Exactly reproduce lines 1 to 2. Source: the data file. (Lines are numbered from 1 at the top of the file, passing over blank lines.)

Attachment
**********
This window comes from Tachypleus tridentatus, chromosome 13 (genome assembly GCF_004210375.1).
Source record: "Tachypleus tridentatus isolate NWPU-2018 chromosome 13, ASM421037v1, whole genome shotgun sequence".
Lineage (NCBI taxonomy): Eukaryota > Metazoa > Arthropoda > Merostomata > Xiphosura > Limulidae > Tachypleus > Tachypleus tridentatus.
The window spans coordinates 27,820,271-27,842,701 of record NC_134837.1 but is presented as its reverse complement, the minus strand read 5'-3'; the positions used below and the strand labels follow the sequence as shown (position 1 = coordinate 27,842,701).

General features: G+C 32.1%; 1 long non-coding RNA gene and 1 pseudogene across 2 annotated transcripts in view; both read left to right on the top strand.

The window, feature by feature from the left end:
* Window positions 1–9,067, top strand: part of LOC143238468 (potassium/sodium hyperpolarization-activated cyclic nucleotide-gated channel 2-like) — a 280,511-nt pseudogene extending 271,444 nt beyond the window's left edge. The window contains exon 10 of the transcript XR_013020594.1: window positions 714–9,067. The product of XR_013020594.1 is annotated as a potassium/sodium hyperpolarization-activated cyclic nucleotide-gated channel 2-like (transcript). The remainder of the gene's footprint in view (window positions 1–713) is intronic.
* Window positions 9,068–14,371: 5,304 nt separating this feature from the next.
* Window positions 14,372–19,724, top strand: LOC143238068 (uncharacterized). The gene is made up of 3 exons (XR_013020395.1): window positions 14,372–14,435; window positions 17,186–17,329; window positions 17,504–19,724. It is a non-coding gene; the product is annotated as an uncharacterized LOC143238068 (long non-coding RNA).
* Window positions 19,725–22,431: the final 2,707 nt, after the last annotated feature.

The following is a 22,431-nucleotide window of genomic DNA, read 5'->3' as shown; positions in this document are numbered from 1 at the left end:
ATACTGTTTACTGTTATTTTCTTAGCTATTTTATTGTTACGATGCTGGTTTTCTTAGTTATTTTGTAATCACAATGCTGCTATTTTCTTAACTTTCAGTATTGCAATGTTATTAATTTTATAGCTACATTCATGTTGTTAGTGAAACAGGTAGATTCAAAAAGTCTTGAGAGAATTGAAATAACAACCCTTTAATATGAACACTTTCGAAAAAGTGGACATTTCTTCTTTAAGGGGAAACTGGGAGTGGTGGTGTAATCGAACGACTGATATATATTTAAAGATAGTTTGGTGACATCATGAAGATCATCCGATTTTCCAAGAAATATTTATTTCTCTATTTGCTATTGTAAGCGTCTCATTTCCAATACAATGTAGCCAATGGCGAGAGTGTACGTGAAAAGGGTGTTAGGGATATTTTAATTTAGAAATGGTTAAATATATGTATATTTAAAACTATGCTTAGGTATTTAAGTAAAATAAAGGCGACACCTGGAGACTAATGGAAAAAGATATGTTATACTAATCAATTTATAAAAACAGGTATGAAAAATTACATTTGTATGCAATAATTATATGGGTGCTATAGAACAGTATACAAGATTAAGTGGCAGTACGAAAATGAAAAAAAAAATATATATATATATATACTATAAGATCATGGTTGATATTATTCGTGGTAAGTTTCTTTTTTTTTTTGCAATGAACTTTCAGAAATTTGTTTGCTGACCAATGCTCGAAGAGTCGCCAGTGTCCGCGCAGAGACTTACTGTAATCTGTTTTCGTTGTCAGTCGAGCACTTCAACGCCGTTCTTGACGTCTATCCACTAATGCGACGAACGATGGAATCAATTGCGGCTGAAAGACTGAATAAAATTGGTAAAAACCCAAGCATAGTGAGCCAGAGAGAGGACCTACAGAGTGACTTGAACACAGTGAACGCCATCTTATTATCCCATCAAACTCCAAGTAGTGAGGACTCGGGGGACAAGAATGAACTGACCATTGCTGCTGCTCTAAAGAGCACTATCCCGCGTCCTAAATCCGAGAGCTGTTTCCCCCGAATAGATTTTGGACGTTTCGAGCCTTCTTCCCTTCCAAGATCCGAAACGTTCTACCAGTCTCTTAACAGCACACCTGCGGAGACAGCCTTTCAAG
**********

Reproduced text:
This window comes from Tachypleus tridentatus, chromosome 13 (genome assembly GCF_004210375.1).
Source record: "Tachypleus tridentatus isolate NWPU-2018 chromosome 13, ASM421037v1, whole genome shotgun sequence".